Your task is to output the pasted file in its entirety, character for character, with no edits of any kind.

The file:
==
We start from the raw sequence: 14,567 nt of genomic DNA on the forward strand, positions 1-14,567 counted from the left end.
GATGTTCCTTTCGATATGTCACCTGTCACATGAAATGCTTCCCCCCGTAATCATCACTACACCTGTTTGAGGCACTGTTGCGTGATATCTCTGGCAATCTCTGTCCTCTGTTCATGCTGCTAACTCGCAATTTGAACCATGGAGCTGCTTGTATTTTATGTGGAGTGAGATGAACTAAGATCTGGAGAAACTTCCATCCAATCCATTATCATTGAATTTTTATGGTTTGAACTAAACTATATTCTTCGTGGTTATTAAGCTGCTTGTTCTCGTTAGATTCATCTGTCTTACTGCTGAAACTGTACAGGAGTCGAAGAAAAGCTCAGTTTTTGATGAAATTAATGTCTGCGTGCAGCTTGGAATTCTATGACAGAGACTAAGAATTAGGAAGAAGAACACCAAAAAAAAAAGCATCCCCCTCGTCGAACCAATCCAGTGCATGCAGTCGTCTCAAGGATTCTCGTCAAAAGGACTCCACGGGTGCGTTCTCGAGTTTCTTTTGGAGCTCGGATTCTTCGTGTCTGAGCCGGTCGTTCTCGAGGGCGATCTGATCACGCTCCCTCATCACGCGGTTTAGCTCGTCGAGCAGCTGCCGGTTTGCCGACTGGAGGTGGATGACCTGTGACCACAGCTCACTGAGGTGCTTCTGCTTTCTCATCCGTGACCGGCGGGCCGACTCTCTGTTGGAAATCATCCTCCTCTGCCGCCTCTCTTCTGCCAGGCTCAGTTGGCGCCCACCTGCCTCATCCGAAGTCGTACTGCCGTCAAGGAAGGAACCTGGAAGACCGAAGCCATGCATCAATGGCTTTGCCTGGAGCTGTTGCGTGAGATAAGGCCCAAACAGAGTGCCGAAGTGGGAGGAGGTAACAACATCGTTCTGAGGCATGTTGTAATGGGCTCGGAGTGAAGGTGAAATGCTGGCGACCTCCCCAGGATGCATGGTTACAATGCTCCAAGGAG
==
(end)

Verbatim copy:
We start from the raw sequence: 14,567 nt of genomic DNA on the forward strand, positions 1-14,567 counted from the left end.
GATGTTCCTTTCGATATGTCACCTGTCACATGAAATGCTTCCCCCCGTAATCATCACTACACCTGTTTGAGGCACTGTTGCGTGATATCTCTGGCAATCTCTGTCCTCTGTTCATGCTGCTAACTCGCAATTTGAACCATGGAGCTGCTTGTATTTTATGTGGAGTGAGATGAACTAAGATCTGGAGAAACTTCCATCCAATCCATTATCATTGAATTTTTATGGTTTGAACTAAACTATATTCTTCGTGGTTATTAAGCTGCTTGTTCTCGTTAGATTCATCTGTCTTACTGCTGAAACTGTACAGGAGTCGAAGAAAAGCTCAGTTTTTGATGAAATTAATGTCTGCGTGCAGCTTGGAATTCTATGACAGAGACTAAGAATTAGGAAGAAGAACACCAAAAAAAAAAGCATCCCCCTCGTCGAACCAATCCAGTGCATGCAGTCGTCTCAAGGATTCTCGTCAAAAGGACTCCACGGGTGCGTTCTCGAGTTTCTTTTGGAGCTCGGATTCTTCGTGTCTGAGCCGGTCGTTCTCGAGGGCGATCTGATCACGCTCCCTCATCACGCGGTTTAGCTCGTCGAGCAGCTGCCGGTTTGCCGACTGGAGGTGGATGACCTGTGACCACAGCTCACTGAGGTGCTTCTGCTTTCTCATCCGTGACCGGCGGGCCGACTCTCTGTTGGAAATCATCCTCCTCTGCCGCCTCTCTTCTGCCAGGCTCAGTTGGCGCCCACCTGCCTCATCCGAAGTCGTACTGCCGTCAAGGAAGGAACCTGGAAGACCGAAGCCATGCATCAATGGCTTTGCCTGGAGCTGTTGCGTGAGATAAGGCCCAAACAGAGTGCCGAAGTGGGAGGAGGTAACAACATCGTTCTGAGGCATGTTGTAATGGGCTCGGAGTGAAGGTGAAATGCTGGCGACCTCCCCAGGATGCATGGTTACAATGCTCCAAGGAG